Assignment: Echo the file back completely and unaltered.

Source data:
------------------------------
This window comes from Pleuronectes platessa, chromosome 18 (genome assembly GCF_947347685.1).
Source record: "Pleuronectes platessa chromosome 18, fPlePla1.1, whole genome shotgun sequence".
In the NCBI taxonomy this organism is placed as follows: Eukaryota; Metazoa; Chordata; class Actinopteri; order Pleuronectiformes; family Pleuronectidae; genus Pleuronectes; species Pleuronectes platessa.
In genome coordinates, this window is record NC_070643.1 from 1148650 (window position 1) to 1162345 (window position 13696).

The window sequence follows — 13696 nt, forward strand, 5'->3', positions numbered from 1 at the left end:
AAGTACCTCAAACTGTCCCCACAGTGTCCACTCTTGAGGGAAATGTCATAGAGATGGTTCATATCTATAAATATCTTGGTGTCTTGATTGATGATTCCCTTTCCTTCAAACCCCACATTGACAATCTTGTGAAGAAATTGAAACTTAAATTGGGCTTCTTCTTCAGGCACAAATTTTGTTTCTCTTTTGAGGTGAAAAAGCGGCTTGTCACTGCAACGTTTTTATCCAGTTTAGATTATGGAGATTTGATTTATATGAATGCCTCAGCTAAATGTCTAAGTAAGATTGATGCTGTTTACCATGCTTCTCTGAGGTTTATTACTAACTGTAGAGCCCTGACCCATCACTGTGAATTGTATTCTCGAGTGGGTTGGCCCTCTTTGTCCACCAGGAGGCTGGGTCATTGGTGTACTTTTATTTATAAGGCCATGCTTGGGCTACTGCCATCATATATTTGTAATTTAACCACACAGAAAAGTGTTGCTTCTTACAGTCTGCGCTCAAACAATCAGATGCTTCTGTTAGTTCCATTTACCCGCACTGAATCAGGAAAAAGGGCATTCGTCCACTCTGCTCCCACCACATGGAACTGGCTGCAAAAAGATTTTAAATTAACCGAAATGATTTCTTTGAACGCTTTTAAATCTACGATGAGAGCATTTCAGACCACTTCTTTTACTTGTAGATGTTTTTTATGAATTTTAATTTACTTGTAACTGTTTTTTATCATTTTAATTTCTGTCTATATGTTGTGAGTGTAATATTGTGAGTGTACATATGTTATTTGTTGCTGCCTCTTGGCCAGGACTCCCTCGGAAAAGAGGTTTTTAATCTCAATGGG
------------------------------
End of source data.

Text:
This window comes from Pleuronectes platessa, chromosome 18 (genome assembly GCF_947347685.1).
Source record: "Pleuronectes platessa chromosome 18, fPlePla1.1, whole genome shotgun sequence".
In the NCBI taxonomy this organism is placed as follows: Eukaryota; Metazoa; Chordata; class Actinopteri; order Pleuronectiformes; family Pleuronectidae; genus Pleuronectes; species Pleuronectes platessa.
In genome coordinates, this window is record NC_070643.1 from 1148650 (window position 1) to 1162345 (window position 13696).

The window sequence follows — 13696 nt, forward strand, 5'->3', positions numbered from 1 at the left end:
AAGTACCTCAAACTGTCCCCACAGTGTCCACTCTTGAGGGAAATGTCATAGAGATGGTTCATATCTATAAATATCTTGGTGTCTTGATTGATGATTCCCTTTCCTTCAAACCCCACATTGACAATCTTGTGAAGAAATTGAAACTTAAATTGGGCTTCTTCTTCAGGCACAAATTTTGTTTCTCTTTTGAGGTGAAAAAGCGGCTTGTCACTGCAACGTTTTTATCCAGTTTAGATTATGGAGATTTGATTTATATGAATGCCTCAGCTAAATGTCTAAGTAAGATTGATGCTGTTTACCATGCTTCTCTGAGGTTTATTACTAACTGTAGAGCCCTGACCCATCACTGTGAATTGTATTCTCGAGTGGGTTGGCCCTCTTTGTCCACCAGGAGGCTGGGTCATTGGTGTACTTTTATTTATAAGGCCATGCTTGGGCTACTGCCATCATATATTTGTAATTTAACCACACAGAAAAGTGTTGCTTCTTACAGTCTGCGCTCAAACAATCAGATGCTTCTGTTAGTTCCATTTACCCGCACTGAATCAGGAAAAAGGGCATTCGTCCACTCTGCTCCCACCACATGGAACTGGCTGCAAAAAGATTTTAAATTAACCGAAATGATTTCTTTGAACGCTTTTAAATCTACGATGAGAGCATTTCAGACCACTTCTTTTACTTGTAGATGTTTTTTATGAATTTTAATTTACTTGTAACTGTTTTTTATCATTTTAATTTCTGTCTATATGTTGTGAGTGTAATATTGTGAGTGTACATATGTTATTTGTTGCTGCCTCTTGGCCAGGACTCCCTCGGAAAAGAGGTTTTTAATCTCAATGGG